A guide to future financial scandals – and how to prevent them
| NEW YORK
This has been a good autumn in the battle against corporate crime. From the prison sentencing of WorldCom and Enron executives to the public outrage over the HP spying scandal, Americans who've felt injured by corporate malfeasance must be glad to see justice being done.
But even as these scandals fade into the rearview mirror, we must focus on the road ahead. More business scandals are likely, and they will probably be very different in nature.
Like generals, government watchdogs tend to fight the last war – not plan for the next one. After Enron's collapse, Congress passed the Sarbanes-Oxley Act to stop companies from cooking their books, which is all well and good. But there is a high possibility that future financial corruption won't involve earnings fraud of the kind we saw in the in the past decade. Consider where the next scandals might come from:
Thousands of hedge funds now manage about $1.5 trillion and yet remain largely outside the purview of regulators. These investments engage in heavy borrowing and leveraging – dangerous tactics that almost derailed the economy back in 1998 when a large hedge fund, Long-Term Capital Management, imploded. Today the potential for such disaster – not to mention major rip-offs of investors – is far greater, given that hedge funds control far more money than they did in 1998. Recently, the fund Amaranth lost $6 billion. Despite the growing risks, regulators have mounted no serious efforts to better control these entities.
Some $2 trillion in new mortgages are ori-ginated every year, and housing wealth is increasingly central to the economic security of American families. But by most accounts, the mortgage industry is woefully under-regulated. The key gatekeepers in this area – the appraisers who determine property values – remain haphazardly overseen by small state agencies, while mortgage brokers are often not regulated at all. Evidence of widespread fraud is mounting, and worries are rising that too many bad loans could accelerate the decline of housing prices and hurt the economy. Still, government has done little to tighten rules and bolster enforcement.
The trillion-dollar insurance sector remains poorly regulated by tiny state agencies, despite revelations in 2004 that price fixing by industry giants had cost consumers millions of dollars. The $2 trillion healthcare industry also remains rife with fraud, with some estimates pegging the annual cost at nearly $100 billion.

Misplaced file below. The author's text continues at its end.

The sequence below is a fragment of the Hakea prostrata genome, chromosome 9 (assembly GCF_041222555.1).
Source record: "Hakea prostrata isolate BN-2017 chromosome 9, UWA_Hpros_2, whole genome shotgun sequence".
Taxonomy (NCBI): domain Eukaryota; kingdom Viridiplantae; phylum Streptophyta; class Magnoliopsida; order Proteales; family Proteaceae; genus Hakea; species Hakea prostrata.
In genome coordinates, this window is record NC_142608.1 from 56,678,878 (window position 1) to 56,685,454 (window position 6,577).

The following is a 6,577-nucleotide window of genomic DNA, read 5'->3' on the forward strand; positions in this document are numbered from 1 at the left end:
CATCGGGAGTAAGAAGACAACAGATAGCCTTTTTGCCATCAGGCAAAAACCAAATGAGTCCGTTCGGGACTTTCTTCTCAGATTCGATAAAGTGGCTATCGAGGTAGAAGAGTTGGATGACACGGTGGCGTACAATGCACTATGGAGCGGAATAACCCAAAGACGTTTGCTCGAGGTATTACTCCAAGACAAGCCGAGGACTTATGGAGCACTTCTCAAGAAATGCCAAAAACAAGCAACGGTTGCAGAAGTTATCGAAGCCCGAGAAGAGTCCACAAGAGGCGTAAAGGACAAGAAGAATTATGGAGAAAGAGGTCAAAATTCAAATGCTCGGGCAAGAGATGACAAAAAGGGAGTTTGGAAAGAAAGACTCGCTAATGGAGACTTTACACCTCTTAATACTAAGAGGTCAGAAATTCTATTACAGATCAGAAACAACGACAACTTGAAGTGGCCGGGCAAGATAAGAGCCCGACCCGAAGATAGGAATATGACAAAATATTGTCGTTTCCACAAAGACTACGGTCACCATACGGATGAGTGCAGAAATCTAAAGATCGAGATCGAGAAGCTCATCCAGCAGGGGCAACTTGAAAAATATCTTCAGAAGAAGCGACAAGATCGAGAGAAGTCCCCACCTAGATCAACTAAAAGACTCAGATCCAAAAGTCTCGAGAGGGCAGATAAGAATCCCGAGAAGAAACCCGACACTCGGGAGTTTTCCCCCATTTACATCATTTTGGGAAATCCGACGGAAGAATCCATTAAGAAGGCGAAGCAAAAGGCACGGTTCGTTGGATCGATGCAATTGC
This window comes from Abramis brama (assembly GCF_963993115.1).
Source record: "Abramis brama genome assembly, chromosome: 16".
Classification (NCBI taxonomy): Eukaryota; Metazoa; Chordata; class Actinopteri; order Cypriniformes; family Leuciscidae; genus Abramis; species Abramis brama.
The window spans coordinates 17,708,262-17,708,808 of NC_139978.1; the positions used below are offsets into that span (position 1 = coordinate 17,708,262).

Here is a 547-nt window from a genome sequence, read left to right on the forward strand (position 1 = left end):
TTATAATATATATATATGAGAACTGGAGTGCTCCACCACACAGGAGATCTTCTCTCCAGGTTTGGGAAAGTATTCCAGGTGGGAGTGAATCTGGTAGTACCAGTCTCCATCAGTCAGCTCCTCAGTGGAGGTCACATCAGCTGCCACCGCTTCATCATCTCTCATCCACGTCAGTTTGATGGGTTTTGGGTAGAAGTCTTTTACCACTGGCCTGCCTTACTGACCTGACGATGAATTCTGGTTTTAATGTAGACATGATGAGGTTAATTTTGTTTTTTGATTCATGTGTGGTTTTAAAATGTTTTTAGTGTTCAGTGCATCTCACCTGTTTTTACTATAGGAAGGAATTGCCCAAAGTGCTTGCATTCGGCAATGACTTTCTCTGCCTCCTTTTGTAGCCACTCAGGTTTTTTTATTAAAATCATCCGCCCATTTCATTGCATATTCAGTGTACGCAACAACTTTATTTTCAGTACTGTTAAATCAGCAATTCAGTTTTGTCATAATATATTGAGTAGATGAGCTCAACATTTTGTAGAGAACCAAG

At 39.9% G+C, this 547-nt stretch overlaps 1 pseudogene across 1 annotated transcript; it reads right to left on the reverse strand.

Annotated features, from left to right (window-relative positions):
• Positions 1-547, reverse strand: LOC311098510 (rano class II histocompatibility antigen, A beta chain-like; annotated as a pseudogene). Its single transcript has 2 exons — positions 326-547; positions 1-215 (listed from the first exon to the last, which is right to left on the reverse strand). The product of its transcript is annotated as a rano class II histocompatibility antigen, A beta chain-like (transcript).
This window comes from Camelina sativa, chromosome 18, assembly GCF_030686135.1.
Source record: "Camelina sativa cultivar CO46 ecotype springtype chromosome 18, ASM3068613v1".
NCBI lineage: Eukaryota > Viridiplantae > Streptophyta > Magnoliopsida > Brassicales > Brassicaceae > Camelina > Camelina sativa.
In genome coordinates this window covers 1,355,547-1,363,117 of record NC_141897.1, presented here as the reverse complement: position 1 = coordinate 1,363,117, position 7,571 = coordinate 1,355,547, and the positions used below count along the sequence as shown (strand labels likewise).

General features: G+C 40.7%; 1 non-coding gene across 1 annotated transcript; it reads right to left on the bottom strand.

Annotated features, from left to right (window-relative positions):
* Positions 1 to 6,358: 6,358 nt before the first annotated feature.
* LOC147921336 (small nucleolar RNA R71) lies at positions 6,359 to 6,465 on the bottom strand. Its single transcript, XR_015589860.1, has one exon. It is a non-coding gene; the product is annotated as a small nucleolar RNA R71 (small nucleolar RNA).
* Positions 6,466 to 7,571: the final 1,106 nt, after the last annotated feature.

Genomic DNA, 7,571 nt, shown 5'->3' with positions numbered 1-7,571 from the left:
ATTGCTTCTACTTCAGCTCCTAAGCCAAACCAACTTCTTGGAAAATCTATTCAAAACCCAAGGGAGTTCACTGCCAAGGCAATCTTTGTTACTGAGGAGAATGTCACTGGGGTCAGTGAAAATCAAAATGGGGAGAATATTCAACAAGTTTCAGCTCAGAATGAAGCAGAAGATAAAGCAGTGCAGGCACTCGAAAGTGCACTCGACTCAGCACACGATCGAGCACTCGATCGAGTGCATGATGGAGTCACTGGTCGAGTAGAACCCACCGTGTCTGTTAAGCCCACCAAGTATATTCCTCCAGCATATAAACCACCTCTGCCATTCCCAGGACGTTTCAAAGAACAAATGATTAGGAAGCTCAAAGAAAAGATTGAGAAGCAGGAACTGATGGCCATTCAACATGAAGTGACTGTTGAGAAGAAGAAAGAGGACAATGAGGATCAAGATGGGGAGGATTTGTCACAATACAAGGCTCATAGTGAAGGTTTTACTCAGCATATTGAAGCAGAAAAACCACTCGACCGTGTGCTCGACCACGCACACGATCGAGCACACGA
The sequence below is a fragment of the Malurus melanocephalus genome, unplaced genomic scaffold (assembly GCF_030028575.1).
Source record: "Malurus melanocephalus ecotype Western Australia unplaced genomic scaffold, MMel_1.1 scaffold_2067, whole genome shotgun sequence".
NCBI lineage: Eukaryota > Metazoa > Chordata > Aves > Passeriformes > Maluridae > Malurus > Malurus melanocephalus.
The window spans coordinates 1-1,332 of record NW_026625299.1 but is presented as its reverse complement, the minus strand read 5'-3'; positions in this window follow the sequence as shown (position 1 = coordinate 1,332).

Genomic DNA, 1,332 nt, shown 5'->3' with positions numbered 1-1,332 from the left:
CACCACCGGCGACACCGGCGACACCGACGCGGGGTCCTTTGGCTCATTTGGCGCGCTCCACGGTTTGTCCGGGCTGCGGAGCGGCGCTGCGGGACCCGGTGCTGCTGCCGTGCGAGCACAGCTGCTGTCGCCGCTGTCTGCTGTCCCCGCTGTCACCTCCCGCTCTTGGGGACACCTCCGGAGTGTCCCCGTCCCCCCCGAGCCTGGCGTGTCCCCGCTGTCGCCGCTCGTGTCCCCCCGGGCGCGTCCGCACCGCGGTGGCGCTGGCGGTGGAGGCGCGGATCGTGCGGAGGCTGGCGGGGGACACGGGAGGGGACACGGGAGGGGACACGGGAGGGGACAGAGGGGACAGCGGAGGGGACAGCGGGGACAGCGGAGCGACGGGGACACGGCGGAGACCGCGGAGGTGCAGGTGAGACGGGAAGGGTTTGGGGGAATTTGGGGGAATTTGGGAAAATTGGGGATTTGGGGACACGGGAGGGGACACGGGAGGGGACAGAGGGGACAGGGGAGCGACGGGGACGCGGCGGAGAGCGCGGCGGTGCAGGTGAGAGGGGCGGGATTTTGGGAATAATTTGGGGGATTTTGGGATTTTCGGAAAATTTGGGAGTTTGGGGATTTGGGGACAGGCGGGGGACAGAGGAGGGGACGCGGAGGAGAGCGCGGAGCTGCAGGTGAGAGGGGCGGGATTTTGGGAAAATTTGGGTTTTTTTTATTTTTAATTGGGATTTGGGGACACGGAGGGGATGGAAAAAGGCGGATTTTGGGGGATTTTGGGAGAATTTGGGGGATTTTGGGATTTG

This sector seems headed for a new round of scandals, perhaps comparable to the corruption exposed during the 1980s. In Iraq, whistleblowers have filed dozens of lawsuits alleging contracting rip-offs.
Enron's collapse, and all the other scandals, should have brought the curtain down on the Wild West mind-set of that era. This clearly hasn't happened and corruption continues to percolate in many sectors of the business world.
Instead of again learning the hard way where the opportunities for fraud and abuse exist, Congress needs to get ahead of the curve. The Amaranth meltdown should be a wake-up call about the dangers of hedge funds and spur efforts to regulate these entities, as some in the Securities and Exchange Commission have proposed. Also, Congress needs to rethink its recent preference for leaving many regulatory matters up to the states. Clearly, many state agencies lack the ability to stand up against such powerful industries as real estate, insurance, and healthcare.
The federal government hasn't been too popular in recent decades, thanks in part to a steady stream of antigovernment rhetoric. In the wake of the corporate scandals, though, it should be crystal clear just how important it is to have a government that can protect citizens from rogue businesses. The question now is whether we have really learned our lesson.
• David Callahan is the author of "The Cheating Culture: Why More Americans Are Doing Wrong to Get Ahead." His new book is entitled "The Moral Center."